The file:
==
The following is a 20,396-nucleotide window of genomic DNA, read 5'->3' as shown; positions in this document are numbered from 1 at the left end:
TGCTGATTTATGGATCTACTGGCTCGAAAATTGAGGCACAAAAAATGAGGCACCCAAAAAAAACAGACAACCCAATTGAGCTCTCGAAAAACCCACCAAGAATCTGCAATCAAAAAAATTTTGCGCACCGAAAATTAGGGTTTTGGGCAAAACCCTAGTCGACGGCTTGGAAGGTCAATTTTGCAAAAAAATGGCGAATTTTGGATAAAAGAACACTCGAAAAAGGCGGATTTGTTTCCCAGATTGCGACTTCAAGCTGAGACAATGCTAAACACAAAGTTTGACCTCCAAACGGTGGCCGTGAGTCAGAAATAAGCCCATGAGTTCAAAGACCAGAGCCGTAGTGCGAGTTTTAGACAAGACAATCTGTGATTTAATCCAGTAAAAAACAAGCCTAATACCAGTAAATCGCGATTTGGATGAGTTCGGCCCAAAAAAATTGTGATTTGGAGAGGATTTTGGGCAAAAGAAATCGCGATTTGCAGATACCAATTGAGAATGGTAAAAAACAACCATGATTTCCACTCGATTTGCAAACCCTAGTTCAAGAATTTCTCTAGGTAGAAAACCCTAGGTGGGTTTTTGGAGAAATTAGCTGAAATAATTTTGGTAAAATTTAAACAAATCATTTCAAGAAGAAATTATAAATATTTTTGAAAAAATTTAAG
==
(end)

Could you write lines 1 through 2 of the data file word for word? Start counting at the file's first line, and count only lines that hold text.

The following is a 20,396-nucleotide window of genomic DNA, read 5'->3' as shown; positions in this document are numbered from 1 at the left end:
TGCTGATTTATGGATCTACTGGCTCGAAAATTGAGGCACAAAAAATGAGGCACCCAAAAAAAACAGACAACCCAATTGAGCTCTCGAAAAACCCACCAAGAATCTGCAATCAAAAAAATTTTGCGCACCGAAAATTAGGGTTTTGGGCAAAACCCTAGTCGACGGCTTGGAAGGTCAATTTTGCAAAAAAATGGCGAATTTTGGATAAAAGAACACTCGAAAAAGGCGGATTTGTTTCCCAGATTGCGACTTCAAGCTGAGACAATGCTAAACACAAAGTTTGACCTCCAAACGGTGGCCGTGAGTCAGAAATAAGCCCATGAGTTCAAAGACCAGAGCCGTAGTGCGAGTTTTAGACAAGACAATCTGTGATTTAATCCAGTAAAAAACAAGCCTAATACCAGTAAATCGCGATTTGGATGAGTTCGGCCCAAAAAAATTGTGATTTGGAGAGGATTTTGGGCAAAAGAAATCGCGATTTGCAGATACCAATTGAGAATGGTAAAAAACAACCATGATTTCCACTCGATTTGCAAACCCTAGTTCAAGAATTTCTCTAGGTAGAAAACCCTAGGTGGGTTTTTGGAGAAATTAGCTGAAATAATTTTGGTAAAATTTAAACAAATCATTTCAAGAAGAAATTATAAATATTTTTGAAAAAATTTAAG